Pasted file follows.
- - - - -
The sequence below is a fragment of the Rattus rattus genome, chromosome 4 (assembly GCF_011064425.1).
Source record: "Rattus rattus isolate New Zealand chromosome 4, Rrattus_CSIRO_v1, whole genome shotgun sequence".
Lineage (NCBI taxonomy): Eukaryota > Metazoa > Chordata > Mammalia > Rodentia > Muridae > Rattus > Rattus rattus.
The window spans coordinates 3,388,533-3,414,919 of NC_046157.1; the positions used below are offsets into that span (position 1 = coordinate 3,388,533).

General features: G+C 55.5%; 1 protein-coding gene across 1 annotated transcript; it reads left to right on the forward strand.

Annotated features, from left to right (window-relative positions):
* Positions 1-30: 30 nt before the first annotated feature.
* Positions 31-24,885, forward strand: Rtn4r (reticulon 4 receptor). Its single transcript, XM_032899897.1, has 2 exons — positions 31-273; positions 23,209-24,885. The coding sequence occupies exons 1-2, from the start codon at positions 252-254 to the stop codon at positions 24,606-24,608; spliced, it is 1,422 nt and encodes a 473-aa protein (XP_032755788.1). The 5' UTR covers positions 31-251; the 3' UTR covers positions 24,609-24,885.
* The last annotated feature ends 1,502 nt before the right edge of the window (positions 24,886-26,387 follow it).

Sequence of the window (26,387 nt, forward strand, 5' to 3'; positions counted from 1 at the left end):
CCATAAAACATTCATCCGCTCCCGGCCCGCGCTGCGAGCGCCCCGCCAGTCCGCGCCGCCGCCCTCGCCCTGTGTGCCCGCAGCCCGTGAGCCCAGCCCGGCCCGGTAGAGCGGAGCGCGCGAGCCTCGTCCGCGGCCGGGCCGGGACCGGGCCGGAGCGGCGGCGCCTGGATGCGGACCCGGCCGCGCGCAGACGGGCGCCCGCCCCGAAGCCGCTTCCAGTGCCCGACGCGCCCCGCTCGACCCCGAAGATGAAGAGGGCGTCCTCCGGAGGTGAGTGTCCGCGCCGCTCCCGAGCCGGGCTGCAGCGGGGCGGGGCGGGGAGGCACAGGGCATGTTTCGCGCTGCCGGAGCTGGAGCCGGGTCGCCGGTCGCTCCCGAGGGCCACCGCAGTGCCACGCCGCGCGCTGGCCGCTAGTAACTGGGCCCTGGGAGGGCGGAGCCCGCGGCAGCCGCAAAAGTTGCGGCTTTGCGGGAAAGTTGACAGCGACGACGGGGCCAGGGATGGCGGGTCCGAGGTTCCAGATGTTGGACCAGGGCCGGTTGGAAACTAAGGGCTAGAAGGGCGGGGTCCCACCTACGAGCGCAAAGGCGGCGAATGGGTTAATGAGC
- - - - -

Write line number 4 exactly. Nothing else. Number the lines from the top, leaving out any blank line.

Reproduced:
The window spans coordinates 3,388,533-3,414,919 of NC_046157.1; the positions used below are offsets into that span (position 1 = coordinate 3,388,533).